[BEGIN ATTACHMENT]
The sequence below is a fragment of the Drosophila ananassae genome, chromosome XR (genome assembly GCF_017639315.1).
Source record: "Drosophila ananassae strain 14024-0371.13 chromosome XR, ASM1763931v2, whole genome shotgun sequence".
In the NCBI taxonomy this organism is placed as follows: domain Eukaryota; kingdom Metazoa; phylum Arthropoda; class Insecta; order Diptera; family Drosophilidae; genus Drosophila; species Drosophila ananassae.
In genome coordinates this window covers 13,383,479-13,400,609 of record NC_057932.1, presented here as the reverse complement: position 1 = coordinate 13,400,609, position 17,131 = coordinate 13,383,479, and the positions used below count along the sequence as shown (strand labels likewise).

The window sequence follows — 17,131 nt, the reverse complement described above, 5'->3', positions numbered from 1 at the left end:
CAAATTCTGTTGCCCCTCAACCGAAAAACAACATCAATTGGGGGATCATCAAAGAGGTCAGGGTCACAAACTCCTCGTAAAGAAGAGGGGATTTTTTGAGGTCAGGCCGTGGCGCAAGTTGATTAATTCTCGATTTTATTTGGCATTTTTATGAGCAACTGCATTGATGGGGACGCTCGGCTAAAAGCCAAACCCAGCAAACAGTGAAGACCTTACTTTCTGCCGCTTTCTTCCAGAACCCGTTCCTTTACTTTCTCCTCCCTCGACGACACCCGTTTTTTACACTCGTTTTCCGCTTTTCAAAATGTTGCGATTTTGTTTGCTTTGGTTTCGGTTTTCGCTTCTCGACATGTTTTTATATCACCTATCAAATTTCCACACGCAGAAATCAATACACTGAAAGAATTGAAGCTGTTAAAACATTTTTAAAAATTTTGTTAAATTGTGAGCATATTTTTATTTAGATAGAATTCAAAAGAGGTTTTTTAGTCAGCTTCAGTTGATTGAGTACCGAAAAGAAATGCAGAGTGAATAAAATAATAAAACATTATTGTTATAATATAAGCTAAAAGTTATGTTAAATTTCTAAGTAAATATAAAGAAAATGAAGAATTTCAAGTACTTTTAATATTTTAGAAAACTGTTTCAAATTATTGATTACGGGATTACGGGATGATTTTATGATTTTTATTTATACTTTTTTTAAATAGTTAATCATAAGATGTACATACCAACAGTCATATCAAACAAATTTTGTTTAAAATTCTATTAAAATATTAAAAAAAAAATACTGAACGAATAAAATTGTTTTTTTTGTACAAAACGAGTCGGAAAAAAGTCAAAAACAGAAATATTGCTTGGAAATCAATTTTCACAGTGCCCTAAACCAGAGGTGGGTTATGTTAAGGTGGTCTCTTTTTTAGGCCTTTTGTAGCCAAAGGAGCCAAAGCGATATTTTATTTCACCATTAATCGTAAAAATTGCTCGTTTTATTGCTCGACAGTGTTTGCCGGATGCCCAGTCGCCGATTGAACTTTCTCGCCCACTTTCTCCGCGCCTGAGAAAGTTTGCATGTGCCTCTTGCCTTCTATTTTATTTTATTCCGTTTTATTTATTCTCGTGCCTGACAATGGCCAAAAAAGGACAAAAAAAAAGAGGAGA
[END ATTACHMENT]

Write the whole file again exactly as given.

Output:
The sequence below is a fragment of the Drosophila ananassae genome, chromosome XR (genome assembly GCF_017639315.1).
Source record: "Drosophila ananassae strain 14024-0371.13 chromosome XR, ASM1763931v2, whole genome shotgun sequence".
In the NCBI taxonomy this organism is placed as follows: domain Eukaryota; kingdom Metazoa; phylum Arthropoda; class Insecta; order Diptera; family Drosophilidae; genus Drosophila; species Drosophila ananassae.
In genome coordinates this window covers 13,383,479-13,400,609 of record NC_057932.1, presented here as the reverse complement: position 1 = coordinate 13,400,609, position 17,131 = coordinate 13,383,479, and the positions used below count along the sequence as shown (strand labels likewise).

The window sequence follows — 17,131 nt, the reverse complement described above, 5'->3', positions numbered from 1 at the left end:
CAAATTCTGTTGCCCCTCAACCGAAAAACAACATCAATTGGGGGATCATCAAAGAGGTCAGGGTCACAAACTCCTCGTAAAGAAGAGGGGATTTTTTGAGGTCAGGCCGTGGCGCAAGTTGATTAATTCTCGATTTTATTTGGCATTTTTATGAGCAACTGCATTGATGGGGACGCTCGGCTAAAAGCCAAACCCAGCAAACAGTGAAGACCTTACTTTCTGCCGCTTTCTTCCAGAACCCGTTCCTTTACTTTCTCCTCCCTCGACGACACCCGTTTTTTACACTCGTTTTCCGCTTTTCAAAATGTTGCGATTTTGTTTGCTTTGGTTTCGGTTTTCGCTTCTCGACATGTTTTTATATCACCTATCAAATTTCCACACGCAGAAATCAATACACTGAAAGAATTGAAGCTGTTAAAACATTTTTAAAAATTTTGTTAAATTGTGAGCATATTTTTATTTAGATAGAATTCAAAAGAGGTTTTTTAGTCAGCTTCAGTTGATTGAGTACCGAAAAGAAATGCAGAGTGAATAAAATAATAAAACATTATTGTTATAATATAAGCTAAAAGTTATGTTAAATTTCTAAGTAAATATAAAGAAAATGAAGAATTTCAAGTACTTTTAATATTTTAGAAAACTGTTTCAAATTATTGATTACGGGATTACGGGATGATTTTATGATTTTTATTTATACTTTTTTTAAATAGTTAATCATAAGATGTACATACCAACAGTCATATCAAACAAATTTTGTTTAAAATTCTATTAAAATATTAAAAAAAAAATACTGAACGAATAAAATTGTTTTTTTTGTACAAAACGAGTCGGAAAAAAGTCAAAAACAGAAATATTGCTTGGAAATCAATTTTCACAGTGCCCTAAACCAGAGGTGGGTTATGTTAAGGTGGTCTCTTTTTTAGGCCTTTTGTAGCCAAAGGAGCCAAAGCGATATTTTATTTCACCATTAATCGTAAAAATTGCTCGTTTTATTGCTCGACAGTGTTTGCCGGATGCCCAGTCGCCGATTGAACTTTCTCGCCCACTTTCTCCGCGCCTGAGAAAGTTTGCATGTGCCTCTTGCCTTCTATTTTATTTTATTCCGTTTTATTTATTCTCGTGCCTGACAATGGCCAAAAAAGGACAAAAAAAAAGAGGAGA